One example is the production of biomass from Spirulina (blue green algae). In such a case the overall height of the core structure 2 may be, for example, 8 meters, with a core diameter of 2 meters. The wound tube 6 may then be of low density polyethylene of approximately 30 mm diameter, with the central tube 16 being of larger dimensions (approximately 120 mm) so as not to impede upward flow under control of the pump. It is calculated that such dimensions allow the core structure to carry approximately 1,347 meters of tubing giving a total surface area of 126 square meters, of which an area of about 100 square meters is effectively illuminated by the available natural light. The capacity of such a reactor is therefore approximately 1,269 liters. Because of the circular cross section of the reactor, a large number of such reactors can be positioned on a comparatively small area of ground as shown in FIG. 2. Thus by arranging the reactors in a close packing array, a minimum spacing of only 4 meters still allows maximum illumination of each reactor during daylight and minimises the effects of shadows.
While the above figures are given as an illustration of microbiomass production from Spirulina, it will be appreciated that a macrobiomass production can equally be carried out in a reactor having larger diameter tubing. An example is in carrying out photosynthesis of seaweed. However the diameter of the tubing should remain sufficiently small to encourage turbulence as the material passes downwards through the coil. Turbulence assists in preventing unwanted coating of the inside of the tube, thus increasing the working life of the plant. Preferably the turbulence is such as to give a Reynolds number of at least 2000, more preferably in excess of 3000. Furthermore high turbulence maximises the light usage in photosynthesis, as it allows the cells to receive intermittent exposure to light, thus allowing each cell to benefit from the essentially intermittent nature of photosynthesis.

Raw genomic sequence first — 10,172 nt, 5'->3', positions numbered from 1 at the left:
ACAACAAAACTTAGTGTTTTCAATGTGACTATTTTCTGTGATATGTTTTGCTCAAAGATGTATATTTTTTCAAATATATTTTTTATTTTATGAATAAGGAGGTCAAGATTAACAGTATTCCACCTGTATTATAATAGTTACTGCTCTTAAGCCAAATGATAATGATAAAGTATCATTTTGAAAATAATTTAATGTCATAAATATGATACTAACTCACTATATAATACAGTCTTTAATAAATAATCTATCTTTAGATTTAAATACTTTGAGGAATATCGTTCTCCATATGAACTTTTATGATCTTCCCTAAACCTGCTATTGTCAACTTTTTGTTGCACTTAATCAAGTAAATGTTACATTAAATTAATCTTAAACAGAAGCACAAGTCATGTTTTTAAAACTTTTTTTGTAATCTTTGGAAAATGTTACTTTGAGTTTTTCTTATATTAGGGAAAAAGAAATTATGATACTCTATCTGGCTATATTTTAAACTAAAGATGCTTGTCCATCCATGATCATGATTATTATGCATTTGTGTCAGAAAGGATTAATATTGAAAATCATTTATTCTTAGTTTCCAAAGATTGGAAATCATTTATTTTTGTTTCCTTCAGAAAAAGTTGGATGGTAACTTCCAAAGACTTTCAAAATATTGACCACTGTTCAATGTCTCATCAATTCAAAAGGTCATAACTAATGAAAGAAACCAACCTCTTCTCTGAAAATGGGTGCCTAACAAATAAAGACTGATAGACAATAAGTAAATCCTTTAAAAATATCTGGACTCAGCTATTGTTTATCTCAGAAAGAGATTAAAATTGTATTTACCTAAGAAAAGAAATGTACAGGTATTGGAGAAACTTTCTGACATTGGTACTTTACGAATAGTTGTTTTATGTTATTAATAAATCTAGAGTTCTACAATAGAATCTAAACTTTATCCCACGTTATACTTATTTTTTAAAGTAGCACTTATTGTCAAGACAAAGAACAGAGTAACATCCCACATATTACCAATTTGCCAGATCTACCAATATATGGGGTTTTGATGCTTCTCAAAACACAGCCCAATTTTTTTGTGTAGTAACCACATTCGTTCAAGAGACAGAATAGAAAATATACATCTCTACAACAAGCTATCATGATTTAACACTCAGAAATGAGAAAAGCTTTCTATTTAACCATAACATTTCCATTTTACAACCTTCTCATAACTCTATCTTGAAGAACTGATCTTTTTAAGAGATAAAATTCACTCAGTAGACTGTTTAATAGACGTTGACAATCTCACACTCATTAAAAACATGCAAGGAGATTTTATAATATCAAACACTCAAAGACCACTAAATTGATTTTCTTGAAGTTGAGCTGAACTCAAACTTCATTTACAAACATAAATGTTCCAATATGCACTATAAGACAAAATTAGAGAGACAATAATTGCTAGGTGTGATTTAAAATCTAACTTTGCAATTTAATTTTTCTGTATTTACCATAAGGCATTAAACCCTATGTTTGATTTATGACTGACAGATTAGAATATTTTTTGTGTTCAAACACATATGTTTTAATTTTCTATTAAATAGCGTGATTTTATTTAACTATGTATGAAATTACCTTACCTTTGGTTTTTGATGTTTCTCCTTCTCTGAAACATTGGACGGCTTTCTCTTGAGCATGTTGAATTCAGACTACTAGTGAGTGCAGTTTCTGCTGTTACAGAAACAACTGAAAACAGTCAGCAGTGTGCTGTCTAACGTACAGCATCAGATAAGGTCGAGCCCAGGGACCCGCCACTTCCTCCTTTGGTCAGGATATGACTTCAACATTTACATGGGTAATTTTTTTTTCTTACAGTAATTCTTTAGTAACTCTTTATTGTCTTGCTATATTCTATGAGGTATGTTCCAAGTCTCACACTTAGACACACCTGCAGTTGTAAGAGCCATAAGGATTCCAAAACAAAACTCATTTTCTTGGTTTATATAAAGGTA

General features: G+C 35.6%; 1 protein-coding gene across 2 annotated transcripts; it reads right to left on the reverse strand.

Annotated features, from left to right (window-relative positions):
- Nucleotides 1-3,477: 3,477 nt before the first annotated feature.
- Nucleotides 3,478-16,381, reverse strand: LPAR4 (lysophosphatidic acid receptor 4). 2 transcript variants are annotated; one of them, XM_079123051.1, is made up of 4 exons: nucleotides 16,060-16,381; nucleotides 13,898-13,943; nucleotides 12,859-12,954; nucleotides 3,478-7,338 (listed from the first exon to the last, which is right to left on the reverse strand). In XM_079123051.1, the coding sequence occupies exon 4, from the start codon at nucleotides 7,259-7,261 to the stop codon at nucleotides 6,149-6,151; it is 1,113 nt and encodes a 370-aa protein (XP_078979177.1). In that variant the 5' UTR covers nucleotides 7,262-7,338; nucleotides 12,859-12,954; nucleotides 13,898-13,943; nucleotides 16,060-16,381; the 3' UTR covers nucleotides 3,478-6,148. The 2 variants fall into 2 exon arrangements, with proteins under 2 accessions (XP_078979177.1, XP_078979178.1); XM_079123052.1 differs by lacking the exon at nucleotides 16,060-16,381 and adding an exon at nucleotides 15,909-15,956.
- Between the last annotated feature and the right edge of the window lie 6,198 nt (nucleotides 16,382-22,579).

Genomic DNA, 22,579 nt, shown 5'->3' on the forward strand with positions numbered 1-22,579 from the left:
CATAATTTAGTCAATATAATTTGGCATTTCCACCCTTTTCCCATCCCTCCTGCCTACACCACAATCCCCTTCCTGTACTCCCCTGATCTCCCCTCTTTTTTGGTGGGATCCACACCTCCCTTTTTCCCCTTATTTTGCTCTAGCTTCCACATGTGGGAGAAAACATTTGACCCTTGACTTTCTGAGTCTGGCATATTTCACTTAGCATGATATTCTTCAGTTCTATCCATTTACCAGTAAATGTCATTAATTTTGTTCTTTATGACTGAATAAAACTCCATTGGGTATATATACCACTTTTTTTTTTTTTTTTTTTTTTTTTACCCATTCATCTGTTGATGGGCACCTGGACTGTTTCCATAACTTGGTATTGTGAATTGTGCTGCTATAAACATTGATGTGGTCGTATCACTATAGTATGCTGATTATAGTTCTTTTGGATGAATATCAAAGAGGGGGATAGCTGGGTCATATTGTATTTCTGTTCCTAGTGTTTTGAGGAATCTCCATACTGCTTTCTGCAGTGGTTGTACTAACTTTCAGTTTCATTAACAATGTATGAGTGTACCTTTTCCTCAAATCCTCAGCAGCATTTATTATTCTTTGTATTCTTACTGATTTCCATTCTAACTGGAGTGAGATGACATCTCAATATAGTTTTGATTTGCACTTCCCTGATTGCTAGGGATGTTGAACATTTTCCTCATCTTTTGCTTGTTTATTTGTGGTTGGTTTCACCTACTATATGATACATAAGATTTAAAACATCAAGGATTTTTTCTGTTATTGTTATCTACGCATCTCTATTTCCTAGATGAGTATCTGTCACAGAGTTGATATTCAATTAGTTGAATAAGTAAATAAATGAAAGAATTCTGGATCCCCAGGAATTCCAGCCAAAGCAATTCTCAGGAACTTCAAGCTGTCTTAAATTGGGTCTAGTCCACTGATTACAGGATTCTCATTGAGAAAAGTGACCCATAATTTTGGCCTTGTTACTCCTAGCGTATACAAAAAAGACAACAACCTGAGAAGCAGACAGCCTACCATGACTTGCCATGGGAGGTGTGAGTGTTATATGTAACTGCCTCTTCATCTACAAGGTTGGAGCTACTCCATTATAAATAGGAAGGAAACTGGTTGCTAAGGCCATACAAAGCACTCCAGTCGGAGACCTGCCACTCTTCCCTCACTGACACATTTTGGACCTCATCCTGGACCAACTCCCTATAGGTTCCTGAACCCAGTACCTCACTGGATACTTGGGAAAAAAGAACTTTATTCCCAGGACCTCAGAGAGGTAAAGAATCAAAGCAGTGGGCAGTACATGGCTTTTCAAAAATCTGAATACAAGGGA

It has been shown by previous workers that, by using flashing light rather than continuous light, the instantaneous growth rate is increased and the yield per unit of light energy raised in biomass production. Thus in a modification of the bioreactor shown in FIG. 1 a discontinuous curtain of highly polished thin and small aluminium shapes is arranged around the core structure 2 spaced therefrom and suspended from suitable means such as a rail at the top of structure 2. Even slight wind vibrates the shapes and results in light flashes over the tube area thus improving the growth rate. Alternatively or in addition, a similar curtain may be arranged within the hollow core. Alternative forms of curtains, such as metallic ribbons, may be employed to give a similar effect. A similar principle may be employed to improve growth rate if illumination, such as fluorescent tubing, is employed within the tube structure. The fluorescent tubes may thus be set to give flickering light action.
The photobioreactor shown has its pumping device 12 buried in the ground so as to maximise the space between each bioreactor, although of course the pumping device could be above ground level. In the example shown in FIG. 2 it will be seen that burying the pumping devices gives adequate spacing to allow the passage of servicing and product collection vehicles between the bioreactors. Such servicing may include provision for coping with extreme weather conditions, for example a heat exchanger included in the circuit and for example, in cold overnight conditions with the possibility of frost, it is possible to install removable insulated jackets positioned over the bioreactors when necessary. Likewise, in very hot conditions coolant can be sprayed on the reactors from external service devices. Alternatively, the bioreactors themselves may include provision for directing coolant spray onto the tubing 6 when desired, such as the provision of a water spray ring at the top of core structure 2 fed by a supply tube passing up the hollow core structure.